Signup date: 16 Apr 2009 at 2:08pm
Last login: 25 Apr 2012 at 10:40am
Post count: 142
For my masters, in order to get a distinction, your overall mark in your dissertation had to be at least 70%, and your average mark from your taught modules (exams and assignments etc) had to be 70% at least. They didn't work out an average of the two. If your taught module part was 69% but your disseration was way over 70% you'd still only get a merit. That was how it was calculated at my uni.
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I think it's perfectly acceptable to ask a supervisor what 'kind' of supervisor they are, and I'm sure most will give you back an honest answer, i.e. whether they are hands on or not. If I was doing it all again, applying for PhDs etc and going for interviews with potential supervisors, I would treat it like an interview both ways, so that while they interview you and find out about your motivation and knowledge, you also interview your potential supervisor to try and gage whether or not they are the right supervisor for you. In fact, I remember having one interview where the supervisor actually told me how she operated as a supervisor, that she was very hands on, wanted updates every few days etc etc. You're going to have to spend at least 3 very long years with these people so it's just as important that you get the right person to supervise you as well as finding the right project!
I think the general consensus is that you have a lot of down days when you're doing a PhD, regardless of what year you're in. I'm only in the first year myself and can completely relate to the loneliness you're feeling, and I'm part of a huge research group, although it's mainly post-docs rather than other PhD students, and I find it rather intimidating to talk to them properly!
I also often wonder whether I'm doing the right project, and whether I'm really enjoying it that much to be able to stick it out for another two and a bit years but I really do want to stick at it, it's just going to take alot of determination on my part.
The only advice I can offer is to maybe try talking to the other PhD students around you, and join in the discussions etc as this will probably make you feel a whole lot better about everything. But just remember that you're not alone, everyone feels like this!
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Wow, what a wonderful post. After reading all the recent posts about how peoples lives are literally taken over by a PhD and even after that as post-docs etc. i was beginning to feel rather depressed and wondering why the hell am I putting myself (and family, friends etc) through this? My life certainly hasn't been over-taken by my PhD, once I've left uni and head home of an evening, that's it, I try and switch off, making food, watching tv etc. And it's the same at wkend, once I've finished work on a Friday I generally don't do anything until I'm back in on Monday. I know that throughout the next few years there'll be times when I do need to spend all my time on it, and I don't mind that, but if that was going to be the norm for the rest of my life, I'd definitely get out. I agree with JinKim in that sometimes you have to look at the bigger picture. I definitely think doing a PhD and having a life as a researcher can be done without having to dedicate your entire life to it, I really do. The people I've met who are researchers certainly all do have lives, families etc and still are able to carry out their research well. I think there will always be people who dedicate their lives to a job or whatever, and then those that don't but still do well. And I'm hoping to be one of the latter!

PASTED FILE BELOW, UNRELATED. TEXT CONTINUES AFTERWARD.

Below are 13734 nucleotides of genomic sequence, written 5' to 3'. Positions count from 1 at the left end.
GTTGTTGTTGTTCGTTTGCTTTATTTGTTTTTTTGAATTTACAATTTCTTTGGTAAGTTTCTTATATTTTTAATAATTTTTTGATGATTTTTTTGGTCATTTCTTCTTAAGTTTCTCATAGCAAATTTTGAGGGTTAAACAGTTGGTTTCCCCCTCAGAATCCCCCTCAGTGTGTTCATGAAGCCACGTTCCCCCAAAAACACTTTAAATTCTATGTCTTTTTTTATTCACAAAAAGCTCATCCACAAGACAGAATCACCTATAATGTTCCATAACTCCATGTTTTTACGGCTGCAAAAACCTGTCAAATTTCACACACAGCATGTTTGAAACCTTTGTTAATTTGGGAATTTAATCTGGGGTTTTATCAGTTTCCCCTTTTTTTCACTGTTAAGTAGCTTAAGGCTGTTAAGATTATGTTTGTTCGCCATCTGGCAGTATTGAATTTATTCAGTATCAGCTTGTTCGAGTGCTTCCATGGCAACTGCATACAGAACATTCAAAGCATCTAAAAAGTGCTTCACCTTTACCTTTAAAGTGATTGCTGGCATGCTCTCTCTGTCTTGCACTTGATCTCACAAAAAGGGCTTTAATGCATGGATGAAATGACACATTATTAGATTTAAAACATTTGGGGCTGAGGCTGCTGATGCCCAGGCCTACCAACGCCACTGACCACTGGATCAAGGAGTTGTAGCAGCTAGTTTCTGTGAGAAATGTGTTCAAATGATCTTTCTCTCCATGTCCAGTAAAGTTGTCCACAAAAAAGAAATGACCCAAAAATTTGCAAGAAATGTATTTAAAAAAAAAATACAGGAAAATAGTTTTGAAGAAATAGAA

Thanks JinKim for making me slightly less depressed about the god-forsaken world of PhDs!!!!!
I'm currently trying to write my first year report (I'm meant to be submitting it in a couple of weeks and have hardly done anything at all!). In the postgrad handbook, it says the first yr report/upgrade should be similar to an MSc thesis with regards to structure, length etc. I think it's this that is putting me off so much! My MSc thesis was huge, I put a massive amount of time and effort into it and was extremely pleased with it in the end. I literally don't have the time to put that amount of effort into my upgrade report, but more importantly, have no-where near the amount of data that I had for my MSc (which is strange considering i spent about 6 months doing my MSc project, and I've spent about 9 months here!!!)
So I just wanted to get some info on everyone else's upgrade report. Did you have loads of data and analysis for it? Roughly how long was it? Did you put masses of effort into it?
My supervisor seems totally un-bothered by it, he's just left me to it, doesn't even want to read it before I submit it!!!!
Any advice/comments would be great!
Congratulations on almost finishing your PhD! In the sciences, average post-doc positions are around £30k (give or take 1 or 2k) from what I've seen advertised. With regards to the scientific writing post, wow, i think this sounds great. I'm hoping that when (or if!) i finish my PhD I'd like to go into this field and become a medical writer, as i enjoy the writing side of my work far more than the lab side. I certainly don't think taking this job would do you any harm in securing a post-doc position in the future though.
Good luck! x
Im in my first year, 9 months in!
Having moved away from your partner/friends/family AND starting what's probably going to be a stressful, if not extremely fulfilling 3-4 years, obviously you're going to wonder if you're doing the right thing. You wouldn't be normal if you didn't! But give it a chance at least.